Evaluative conditioning research has investigated the effect of mere stimuli co-occurrence on evaluation and found an assimilative effect - a novel stimulus acquires the valence of the co-occurring stimulus. However, most learning episodes include stimulus co-occurrence with additional relational information. For instance, viewers learn that Batman co-occurs with crime and that he fights crime. Does co-occurrence with crime increase negativity toward Batman parallel to an increase of positivity because Batman fights crime? We examined whether co-occurrence influences evaluation above and beyond the effect of relational qualifiers. We review initial supporting evidence and report five novel experiments (total N = 505) that suggest that co-occurrence with affective stimuli has an assimilative effect on evaluation even when explicit relational information suggests the opposite valence. We suggest further empirical directions for studying the effects of co-occurrence versus other relational information on evaluation.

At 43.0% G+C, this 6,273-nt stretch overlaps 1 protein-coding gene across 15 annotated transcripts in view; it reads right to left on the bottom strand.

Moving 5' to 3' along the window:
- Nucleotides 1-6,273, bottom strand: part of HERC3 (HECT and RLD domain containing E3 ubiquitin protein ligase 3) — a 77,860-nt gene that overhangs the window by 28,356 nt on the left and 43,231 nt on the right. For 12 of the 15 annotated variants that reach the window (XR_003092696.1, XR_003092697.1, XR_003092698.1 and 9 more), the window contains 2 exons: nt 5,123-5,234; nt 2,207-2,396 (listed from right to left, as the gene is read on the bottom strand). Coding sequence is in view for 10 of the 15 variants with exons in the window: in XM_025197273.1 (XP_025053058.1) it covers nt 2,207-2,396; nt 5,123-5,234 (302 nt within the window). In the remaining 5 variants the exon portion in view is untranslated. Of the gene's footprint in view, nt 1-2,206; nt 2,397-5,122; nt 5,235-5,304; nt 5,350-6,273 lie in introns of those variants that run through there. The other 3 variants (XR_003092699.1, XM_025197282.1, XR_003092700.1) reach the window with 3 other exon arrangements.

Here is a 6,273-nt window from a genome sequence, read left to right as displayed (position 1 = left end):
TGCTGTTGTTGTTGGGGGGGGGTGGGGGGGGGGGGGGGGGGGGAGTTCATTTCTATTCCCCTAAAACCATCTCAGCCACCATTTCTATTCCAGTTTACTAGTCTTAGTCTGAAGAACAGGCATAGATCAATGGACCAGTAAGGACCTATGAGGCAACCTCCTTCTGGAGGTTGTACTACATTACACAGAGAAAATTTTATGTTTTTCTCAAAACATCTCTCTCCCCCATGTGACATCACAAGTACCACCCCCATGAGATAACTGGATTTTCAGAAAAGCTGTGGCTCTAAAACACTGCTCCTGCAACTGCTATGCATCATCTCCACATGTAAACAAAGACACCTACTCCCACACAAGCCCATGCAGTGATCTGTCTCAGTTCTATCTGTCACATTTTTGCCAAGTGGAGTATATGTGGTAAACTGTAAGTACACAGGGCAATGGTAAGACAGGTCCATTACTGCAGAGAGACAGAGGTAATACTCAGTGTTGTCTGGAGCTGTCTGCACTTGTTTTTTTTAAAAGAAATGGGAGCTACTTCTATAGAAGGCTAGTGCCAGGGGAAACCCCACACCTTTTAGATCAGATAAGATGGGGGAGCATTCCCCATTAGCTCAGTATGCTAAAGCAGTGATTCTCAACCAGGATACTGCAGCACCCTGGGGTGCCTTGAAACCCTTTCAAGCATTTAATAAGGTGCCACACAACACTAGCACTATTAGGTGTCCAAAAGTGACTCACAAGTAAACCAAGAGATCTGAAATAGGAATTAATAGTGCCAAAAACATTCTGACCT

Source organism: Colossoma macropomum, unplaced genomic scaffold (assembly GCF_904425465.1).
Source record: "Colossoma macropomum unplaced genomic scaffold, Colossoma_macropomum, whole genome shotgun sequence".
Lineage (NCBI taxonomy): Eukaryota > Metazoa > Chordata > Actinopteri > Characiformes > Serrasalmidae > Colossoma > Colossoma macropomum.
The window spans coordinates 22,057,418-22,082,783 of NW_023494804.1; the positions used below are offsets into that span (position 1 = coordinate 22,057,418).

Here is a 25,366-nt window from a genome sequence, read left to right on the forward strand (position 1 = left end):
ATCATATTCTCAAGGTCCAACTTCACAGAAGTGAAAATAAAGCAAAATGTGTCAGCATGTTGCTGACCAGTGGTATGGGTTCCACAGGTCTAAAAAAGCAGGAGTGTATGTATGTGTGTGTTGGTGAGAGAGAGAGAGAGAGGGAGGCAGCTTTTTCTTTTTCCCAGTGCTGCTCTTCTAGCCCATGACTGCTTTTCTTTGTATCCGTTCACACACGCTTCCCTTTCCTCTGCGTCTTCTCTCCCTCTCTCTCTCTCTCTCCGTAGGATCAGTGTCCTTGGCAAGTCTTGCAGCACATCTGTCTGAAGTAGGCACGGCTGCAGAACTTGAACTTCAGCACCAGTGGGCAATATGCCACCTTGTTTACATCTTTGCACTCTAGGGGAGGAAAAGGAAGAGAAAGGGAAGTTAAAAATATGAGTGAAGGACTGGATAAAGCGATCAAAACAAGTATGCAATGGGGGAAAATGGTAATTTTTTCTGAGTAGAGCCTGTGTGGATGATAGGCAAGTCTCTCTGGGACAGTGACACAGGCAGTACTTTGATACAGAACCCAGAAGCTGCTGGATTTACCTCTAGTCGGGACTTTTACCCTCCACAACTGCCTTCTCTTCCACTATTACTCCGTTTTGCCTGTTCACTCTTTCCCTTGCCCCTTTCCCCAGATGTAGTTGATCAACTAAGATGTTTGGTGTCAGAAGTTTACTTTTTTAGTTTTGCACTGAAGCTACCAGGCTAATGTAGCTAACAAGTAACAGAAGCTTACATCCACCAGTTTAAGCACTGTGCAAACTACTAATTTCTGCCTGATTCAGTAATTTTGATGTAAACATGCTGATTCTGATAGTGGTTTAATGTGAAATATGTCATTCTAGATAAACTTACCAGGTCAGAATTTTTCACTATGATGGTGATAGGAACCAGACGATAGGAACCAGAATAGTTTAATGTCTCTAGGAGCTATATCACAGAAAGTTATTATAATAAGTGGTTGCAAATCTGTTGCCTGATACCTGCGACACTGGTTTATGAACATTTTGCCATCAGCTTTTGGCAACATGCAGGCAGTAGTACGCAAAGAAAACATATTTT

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- Evaluative conditioning
- Impression formation